UN Rapporteur on the independence of judges and lawyers Gabriela Knaul warned July 2 that a new law in El Salvador requiring its high court to issue unanimous judgments is an “attack” on judicial independence and the separation of powers. The law, passed by the Legislative Assembly and issued by the president (as Decree 743), places requirements on the judgments of the Constitutional Chamber of the Supreme Court. Knaul said that requiring unanimous rulings will harm the judges’ ability to function effectively. She stated:
El Salvador, as a country that is consolidating its democracy, should pay particular attention to the full independence of the judiciary and the principle of separation of powers enshrined in international instruments of which it is a party and which are enshrined in the Salvadoran constitution. The other branches of government cannot force the country’s highest court to take judicial decisions unanimously, as the matters that fall within its competence are, by their very nature and complexity, controversial. [If followed, it] would block the activity and the effective functioning of the country’s highest court and therefore substantially limit the rights of Salvadorian citizens to appeal to that court in defence of their fundamental rights.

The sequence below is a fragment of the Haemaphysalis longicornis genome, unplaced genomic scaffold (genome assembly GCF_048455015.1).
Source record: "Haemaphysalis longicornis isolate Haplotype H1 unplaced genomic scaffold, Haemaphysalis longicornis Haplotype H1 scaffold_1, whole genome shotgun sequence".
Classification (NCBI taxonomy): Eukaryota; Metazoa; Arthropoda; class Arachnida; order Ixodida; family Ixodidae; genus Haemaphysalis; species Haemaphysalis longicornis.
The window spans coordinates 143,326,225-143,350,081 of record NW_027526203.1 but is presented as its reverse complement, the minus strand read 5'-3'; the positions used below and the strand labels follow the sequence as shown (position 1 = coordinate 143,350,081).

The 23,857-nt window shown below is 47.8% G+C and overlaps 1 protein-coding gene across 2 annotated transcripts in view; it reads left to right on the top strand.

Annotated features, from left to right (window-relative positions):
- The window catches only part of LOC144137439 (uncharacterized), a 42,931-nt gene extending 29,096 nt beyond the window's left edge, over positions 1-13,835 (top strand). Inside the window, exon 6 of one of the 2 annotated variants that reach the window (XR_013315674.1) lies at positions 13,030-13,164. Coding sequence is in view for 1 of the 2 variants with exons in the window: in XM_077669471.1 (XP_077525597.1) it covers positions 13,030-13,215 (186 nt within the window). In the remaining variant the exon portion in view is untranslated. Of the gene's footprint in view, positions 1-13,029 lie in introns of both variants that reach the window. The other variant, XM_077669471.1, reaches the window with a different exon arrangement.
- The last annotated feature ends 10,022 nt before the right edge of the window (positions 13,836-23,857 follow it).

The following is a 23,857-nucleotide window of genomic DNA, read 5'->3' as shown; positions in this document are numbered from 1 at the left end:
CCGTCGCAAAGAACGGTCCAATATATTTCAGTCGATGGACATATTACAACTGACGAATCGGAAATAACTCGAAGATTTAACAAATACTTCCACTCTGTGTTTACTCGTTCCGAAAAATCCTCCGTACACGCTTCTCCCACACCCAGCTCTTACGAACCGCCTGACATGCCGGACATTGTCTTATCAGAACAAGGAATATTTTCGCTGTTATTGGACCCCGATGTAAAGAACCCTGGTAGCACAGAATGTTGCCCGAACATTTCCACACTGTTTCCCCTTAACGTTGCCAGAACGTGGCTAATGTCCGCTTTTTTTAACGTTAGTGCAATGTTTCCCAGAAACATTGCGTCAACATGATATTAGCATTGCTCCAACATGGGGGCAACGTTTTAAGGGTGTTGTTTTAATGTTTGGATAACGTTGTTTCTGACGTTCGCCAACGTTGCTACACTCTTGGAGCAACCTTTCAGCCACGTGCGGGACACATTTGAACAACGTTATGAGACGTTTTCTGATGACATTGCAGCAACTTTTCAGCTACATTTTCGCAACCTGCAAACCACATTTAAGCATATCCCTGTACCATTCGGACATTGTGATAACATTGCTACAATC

The law has been controversial in El Salvador, where civic organizations are pushing for its repeal, and it has sparked debate between the branches of government.
El Salvador has struggled with judicial independence in the past. In 2008, Hundreds of judges and lawyers in El Salvador marched to the Supreme Court of Justice to protest challenges that the attorney general made to the rulings of four judges. Attorney General Felix Safie asked the Supreme Court to investigate judges’ decisions, which freed prisoners convicted of acts of murder, robbery and rape prior to the expiration of their sentence.
From Jurist, July 3. Used with permission.
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Victory in “El Salvador Spring”
In late July, El Salvador’s Legislative Assembly voted to repeal controversial Decree 743, which required the Constitutional Court, the country’s highest judicial body, to reach decisions by unanimous consent. After a wave of popular protests, deputies from both the conservative ARENA and the leftist FMLN parties voted for repeal by a two-thirds majority.
Decree 743 was rushed through the legislature and passed June 2 by a coalition of ARENA and other conservative parties, with no public debate. The left-wing FMLN delegates abstained. To the surprise of many, President Mauricio Funes of the FMLN immediately signed the bill into law. The law’s repeal ended two months of political protests that local media dubbed “El Salvador Spring.” (NACLA, Aug. 5)